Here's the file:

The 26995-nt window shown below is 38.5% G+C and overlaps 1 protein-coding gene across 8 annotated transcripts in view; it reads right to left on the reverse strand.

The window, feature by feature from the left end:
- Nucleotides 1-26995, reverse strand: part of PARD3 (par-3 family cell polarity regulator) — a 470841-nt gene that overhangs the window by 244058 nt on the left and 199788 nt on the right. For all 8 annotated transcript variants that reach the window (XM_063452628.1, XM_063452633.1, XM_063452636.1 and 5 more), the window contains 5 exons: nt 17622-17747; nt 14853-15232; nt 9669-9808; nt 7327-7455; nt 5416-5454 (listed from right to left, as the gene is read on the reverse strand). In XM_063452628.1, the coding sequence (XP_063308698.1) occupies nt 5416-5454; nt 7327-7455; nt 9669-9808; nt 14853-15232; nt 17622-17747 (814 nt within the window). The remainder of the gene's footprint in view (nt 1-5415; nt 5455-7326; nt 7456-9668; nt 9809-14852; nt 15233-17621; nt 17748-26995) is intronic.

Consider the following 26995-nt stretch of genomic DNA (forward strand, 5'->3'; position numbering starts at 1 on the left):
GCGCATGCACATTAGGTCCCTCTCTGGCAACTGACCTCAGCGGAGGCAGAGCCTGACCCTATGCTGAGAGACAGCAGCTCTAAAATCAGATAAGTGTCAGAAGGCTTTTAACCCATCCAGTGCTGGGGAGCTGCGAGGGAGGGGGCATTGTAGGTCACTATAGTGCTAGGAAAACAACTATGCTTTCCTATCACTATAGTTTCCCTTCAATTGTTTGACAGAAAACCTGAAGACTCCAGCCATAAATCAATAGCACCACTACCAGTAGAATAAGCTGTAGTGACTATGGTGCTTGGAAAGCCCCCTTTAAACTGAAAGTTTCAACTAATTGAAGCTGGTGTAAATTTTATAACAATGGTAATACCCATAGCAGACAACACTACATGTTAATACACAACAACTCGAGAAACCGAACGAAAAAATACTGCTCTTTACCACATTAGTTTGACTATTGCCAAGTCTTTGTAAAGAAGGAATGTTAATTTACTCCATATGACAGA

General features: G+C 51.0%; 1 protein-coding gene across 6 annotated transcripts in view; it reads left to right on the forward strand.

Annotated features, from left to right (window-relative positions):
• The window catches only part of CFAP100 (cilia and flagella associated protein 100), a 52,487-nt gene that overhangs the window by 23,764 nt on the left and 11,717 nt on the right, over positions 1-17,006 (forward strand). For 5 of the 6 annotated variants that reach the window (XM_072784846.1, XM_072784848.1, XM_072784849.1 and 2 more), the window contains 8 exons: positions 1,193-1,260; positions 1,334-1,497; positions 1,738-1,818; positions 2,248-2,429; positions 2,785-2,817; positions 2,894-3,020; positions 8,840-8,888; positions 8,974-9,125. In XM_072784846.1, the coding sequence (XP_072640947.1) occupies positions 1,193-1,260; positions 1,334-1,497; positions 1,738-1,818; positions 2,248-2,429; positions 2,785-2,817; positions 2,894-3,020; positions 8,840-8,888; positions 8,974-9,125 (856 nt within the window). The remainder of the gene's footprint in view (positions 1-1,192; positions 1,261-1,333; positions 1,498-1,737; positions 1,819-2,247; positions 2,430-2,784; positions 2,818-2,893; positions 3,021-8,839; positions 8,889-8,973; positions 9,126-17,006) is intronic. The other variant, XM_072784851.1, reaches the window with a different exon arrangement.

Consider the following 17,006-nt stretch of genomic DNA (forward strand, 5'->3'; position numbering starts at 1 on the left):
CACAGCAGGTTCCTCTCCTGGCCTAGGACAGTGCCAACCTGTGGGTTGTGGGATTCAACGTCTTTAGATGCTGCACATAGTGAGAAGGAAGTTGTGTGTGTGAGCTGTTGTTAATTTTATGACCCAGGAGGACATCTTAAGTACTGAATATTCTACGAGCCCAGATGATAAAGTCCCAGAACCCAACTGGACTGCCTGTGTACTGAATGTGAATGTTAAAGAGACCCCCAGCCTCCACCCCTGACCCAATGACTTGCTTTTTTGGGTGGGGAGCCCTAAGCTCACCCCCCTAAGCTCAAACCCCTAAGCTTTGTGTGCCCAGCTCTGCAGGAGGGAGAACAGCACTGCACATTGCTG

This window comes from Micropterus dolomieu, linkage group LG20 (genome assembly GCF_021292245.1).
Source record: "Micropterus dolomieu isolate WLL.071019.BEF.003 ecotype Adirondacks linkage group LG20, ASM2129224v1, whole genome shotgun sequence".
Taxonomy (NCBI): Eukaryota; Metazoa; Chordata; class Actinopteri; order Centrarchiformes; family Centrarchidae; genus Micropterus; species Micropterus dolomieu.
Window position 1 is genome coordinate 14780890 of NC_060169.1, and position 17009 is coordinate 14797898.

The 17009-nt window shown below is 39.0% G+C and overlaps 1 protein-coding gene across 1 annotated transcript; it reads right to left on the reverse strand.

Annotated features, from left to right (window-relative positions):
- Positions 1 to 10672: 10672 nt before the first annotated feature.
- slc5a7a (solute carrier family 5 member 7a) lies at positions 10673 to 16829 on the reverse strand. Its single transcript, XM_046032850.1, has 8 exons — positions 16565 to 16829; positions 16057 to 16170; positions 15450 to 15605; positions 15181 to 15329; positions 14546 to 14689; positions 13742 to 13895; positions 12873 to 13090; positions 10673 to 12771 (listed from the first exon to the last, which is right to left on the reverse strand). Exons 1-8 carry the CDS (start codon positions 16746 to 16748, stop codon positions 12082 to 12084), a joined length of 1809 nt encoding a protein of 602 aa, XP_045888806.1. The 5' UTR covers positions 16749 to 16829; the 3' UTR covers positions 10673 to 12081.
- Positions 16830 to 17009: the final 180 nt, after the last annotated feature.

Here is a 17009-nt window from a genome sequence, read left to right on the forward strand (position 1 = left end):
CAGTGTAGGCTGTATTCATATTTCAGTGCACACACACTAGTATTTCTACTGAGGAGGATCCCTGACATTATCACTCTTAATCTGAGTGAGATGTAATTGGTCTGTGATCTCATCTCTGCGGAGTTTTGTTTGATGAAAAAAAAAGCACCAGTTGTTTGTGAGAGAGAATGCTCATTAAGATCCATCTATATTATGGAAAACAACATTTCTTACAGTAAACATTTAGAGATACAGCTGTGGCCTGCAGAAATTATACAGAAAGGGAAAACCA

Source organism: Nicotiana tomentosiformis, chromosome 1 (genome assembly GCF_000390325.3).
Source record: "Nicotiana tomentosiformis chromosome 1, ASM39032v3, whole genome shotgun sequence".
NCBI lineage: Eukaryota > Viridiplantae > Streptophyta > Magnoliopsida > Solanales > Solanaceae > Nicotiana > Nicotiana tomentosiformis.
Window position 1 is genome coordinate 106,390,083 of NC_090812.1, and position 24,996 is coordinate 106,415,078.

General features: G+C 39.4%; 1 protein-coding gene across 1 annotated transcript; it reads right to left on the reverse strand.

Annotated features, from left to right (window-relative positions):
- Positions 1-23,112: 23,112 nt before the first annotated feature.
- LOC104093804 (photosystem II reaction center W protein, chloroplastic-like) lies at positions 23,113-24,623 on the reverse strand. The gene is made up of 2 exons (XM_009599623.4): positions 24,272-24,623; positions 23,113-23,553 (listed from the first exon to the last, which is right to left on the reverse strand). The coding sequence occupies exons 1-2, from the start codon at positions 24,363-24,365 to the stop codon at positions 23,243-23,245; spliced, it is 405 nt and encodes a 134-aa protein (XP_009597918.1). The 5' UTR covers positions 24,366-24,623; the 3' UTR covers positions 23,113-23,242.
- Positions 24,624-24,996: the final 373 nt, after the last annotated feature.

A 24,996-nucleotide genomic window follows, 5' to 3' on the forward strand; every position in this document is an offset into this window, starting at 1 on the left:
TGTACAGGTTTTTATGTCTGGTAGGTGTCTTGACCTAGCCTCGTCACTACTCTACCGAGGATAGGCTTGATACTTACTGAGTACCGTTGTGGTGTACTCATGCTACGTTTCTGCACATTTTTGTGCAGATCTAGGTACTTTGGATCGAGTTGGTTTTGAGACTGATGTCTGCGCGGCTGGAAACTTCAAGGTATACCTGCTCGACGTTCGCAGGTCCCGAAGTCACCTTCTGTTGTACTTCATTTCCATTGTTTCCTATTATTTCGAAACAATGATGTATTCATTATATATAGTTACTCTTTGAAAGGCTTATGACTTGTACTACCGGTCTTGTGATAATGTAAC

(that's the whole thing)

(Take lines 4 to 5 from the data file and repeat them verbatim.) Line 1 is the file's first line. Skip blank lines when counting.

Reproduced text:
Consider the following 26995-nt stretch of genomic DNA (forward strand, 5'->3'; position numbering starts at 1 on the left):
GCGCATGCACATTAGGTCCCTCTCTGGCAACTGACCTCAGCGGAGGCAGAGCCTGACCCTATGCTGAGAGACAGCAGCTCTAAAATCAGATAAGTGTCAGAAGGCTTTTAACCCATCCAGTGCTGGGGAGCTGCGAGGGAGGGGGCATTGTAGGTCACTATAGTGCTAGGAAAACAACTATGCTTTCCTATCACTATAGTTTCCCTTCAATTGTTTGACAGAAAACCTGAAGACTCCAGCCATAAATCAATAGCACCACTACCAGTAGAATAAGCTGTAGTGACTATGGTGCTTGGAAAGCCCCCTTTAAACTGAAAGTTTCAACTAATTGAAGCTGGTGTAAATTTTATAACAATGGTAATACCCATAGCAGACAACACTACATGTTAATACACAACAACTCGAGAAACCGAACGAAAAAATACTGCTCTTTACCACATTAGTTTGACTATTGCCAAGTCTTTGTAAAGAAGGAATGTTAATTTACTCCATATGACAGA